Postsecondary Learning

Can Financial Advisors Help More Students Graduate? One University Thinks So

By Marguerite McNeal     Dec 15, 2016

Can Financial Advisors Help More Students Graduate? One University Thinks So

Seniors at Georgia State University thought they’d been pranked when the school told them not to sweat it if they couldn’t pay their bills. These students were in good academic standing and months away from graduation, but they had run out of financial aid and, in some cases, needed only a few hundred bucks to pay for the rest of their education. The gesture of making micro-grants to students was unheard of when Georgia State started the practice in 2011, but now other colleges have followed suit and run similar programs to keep students on track to graduation.

Georgia State is now taking the work a step further. It opened a new Financial Management Center this semester to identify students who are at financial risk of dropping out and intervene before it’s too late. It’s developing an early-warning system that uses predictive analytics to spot red flags in student finances, such as making late payments on bills for school or failing to send verification documents to receive federal financial aids, and alerts advisors so they can reach out to support students.

“No one has provided the kind of customer service that students need,” says Allison Calhoun-Brown, associate vice president for student success at Georgia State. The center isn’t there to collect bills or process paperwork. Instead advisors armed with data help students figure out how to make their payments and stay in school.

From academics to pocketbooks

Georgia State is a large public university, with 24,000 undergraduates enrolled at its campus in Atlanta. Its financial-advising efforts stem from years of work the university had already done using predictive analytics in academics. Four years ago, the university hired consulting firm Education Advisory Board to mine 10 years’ worth of student academic data, such as course enrollment and grades, and identify risk factors that could indicate if a student was likely to flunk a course or drop out.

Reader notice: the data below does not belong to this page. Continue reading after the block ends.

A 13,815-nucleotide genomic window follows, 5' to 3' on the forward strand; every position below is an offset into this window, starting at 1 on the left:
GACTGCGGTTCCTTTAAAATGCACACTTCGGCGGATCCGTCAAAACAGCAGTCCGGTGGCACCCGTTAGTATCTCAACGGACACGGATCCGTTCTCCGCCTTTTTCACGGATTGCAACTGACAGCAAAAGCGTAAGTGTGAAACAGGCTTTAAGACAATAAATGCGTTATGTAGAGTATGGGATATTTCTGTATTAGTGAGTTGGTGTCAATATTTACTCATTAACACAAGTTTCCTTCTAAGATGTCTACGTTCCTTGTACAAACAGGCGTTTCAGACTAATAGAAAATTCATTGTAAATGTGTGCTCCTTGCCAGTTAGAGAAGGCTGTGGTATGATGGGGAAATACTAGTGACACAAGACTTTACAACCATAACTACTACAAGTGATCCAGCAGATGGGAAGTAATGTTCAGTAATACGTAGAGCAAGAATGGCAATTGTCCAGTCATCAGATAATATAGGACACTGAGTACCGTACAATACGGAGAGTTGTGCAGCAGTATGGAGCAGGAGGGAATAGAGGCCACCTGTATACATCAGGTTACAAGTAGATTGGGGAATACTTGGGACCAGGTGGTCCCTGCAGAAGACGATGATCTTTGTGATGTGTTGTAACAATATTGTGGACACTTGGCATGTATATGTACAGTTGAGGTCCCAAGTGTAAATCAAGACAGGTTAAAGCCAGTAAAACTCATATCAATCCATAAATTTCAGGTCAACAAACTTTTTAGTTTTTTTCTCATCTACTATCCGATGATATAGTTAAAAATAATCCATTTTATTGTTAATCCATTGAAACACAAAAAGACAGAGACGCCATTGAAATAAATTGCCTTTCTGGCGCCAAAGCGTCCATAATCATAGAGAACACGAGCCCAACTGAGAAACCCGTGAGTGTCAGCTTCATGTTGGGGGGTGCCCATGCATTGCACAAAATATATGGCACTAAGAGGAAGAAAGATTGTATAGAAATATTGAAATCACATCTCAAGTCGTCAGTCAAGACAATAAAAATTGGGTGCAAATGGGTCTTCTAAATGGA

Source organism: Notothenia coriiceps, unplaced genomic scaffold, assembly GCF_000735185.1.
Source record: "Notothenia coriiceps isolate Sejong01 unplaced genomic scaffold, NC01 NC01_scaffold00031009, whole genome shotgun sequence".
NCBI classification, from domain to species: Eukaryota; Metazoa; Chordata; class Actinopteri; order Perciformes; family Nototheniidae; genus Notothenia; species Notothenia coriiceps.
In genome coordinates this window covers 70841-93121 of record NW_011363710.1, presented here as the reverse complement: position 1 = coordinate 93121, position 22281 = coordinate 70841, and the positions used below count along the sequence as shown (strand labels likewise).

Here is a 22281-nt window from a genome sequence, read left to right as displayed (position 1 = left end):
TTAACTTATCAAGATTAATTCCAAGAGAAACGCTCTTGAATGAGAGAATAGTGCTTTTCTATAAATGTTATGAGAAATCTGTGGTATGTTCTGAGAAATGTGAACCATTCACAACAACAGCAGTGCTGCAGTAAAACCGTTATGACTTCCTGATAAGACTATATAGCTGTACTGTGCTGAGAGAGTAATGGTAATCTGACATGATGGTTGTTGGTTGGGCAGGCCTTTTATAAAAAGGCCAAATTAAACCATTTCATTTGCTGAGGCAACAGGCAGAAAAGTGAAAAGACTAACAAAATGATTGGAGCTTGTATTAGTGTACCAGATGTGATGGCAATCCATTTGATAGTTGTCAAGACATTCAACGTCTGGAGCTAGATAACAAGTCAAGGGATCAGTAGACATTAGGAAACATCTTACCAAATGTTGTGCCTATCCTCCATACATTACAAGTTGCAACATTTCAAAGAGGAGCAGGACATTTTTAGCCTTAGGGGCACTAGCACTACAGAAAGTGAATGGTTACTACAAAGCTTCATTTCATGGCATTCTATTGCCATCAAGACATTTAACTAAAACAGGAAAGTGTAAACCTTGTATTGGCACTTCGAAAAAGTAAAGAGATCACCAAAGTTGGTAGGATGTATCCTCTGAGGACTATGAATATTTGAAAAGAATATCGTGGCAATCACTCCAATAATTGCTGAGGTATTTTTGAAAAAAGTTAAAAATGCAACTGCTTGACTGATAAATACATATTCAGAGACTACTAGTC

“In the past we would allow so many of those instances to go undiagnosed and uncorrected,” says Tim Renick, vice president for enrollment management and student success at Georgia State. EAB built an early-warning system for the university that now tracks more than 800 risk factors—and flags instances where students might need some extra support.

Georgia State also hired 42 additional academic advisors, who reach out to students who are most at risk of dropping out. Over the past year, the alert system prompted more than 51,000 one-on-one meetings between students and academic advisors.

“The alerts provide information that in many ways is just commonsensical, but that we’ve never been able to deliver to students on a personalized basis at scale,” Renick says. “The information doesn’t have punitive effect on students. It doesn’t force them to change major or drop a course, but gives information when there’s time to act on it.”

Over the past year one of the most common interventions was telling students they’d signed up for the wrong courses. There were 2,000 instances where students accidentally registered for classes that didn’t count toward their major.

The early-warning system is working: Georgia State increased its four-year graduation rate by 9 percent over the past four years, and it closed the graduation rate gap between first-generation, low-income and minority students and the student body overall. The university received a $9-million grant from the Department of Education to scale its work across other institutions.